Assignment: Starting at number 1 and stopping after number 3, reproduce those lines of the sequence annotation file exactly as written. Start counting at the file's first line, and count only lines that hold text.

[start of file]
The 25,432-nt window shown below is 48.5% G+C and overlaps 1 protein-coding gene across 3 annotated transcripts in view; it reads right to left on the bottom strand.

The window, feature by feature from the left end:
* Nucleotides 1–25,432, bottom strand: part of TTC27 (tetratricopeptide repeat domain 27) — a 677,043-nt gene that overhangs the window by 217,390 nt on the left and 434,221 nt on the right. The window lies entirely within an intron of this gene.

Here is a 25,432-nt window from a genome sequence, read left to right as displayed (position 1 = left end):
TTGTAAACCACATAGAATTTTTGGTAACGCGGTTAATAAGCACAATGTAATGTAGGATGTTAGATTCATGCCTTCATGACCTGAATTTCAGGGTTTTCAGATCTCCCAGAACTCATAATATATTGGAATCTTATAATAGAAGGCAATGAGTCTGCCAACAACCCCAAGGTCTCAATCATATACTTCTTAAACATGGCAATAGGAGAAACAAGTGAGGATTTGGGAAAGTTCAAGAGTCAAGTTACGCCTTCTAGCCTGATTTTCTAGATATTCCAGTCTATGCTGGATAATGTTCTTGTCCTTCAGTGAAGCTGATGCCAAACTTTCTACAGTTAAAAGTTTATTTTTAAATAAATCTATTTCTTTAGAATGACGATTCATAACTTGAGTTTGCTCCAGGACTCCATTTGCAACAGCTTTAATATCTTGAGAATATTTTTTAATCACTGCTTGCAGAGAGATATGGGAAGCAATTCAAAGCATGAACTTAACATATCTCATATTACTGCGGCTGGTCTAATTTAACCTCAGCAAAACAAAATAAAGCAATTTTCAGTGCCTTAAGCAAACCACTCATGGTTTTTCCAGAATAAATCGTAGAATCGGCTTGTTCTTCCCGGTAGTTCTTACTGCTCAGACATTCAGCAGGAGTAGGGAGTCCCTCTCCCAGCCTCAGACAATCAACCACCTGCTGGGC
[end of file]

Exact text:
The 25,432-nt window shown below is 48.5% G+C and overlaps 1 protein-coding gene across 3 annotated transcripts in view; it reads right to left on the bottom strand.

The window, feature by feature from the left end:
* Nucleotides 1–25,432, bottom strand: part of TTC27 (tetratricopeptide repeat domain 27) — a 677,043-nt gene that overhangs the window by 217,390 nt on the left and 434,221 nt on the right. The window lies entirely within an intron of this gene.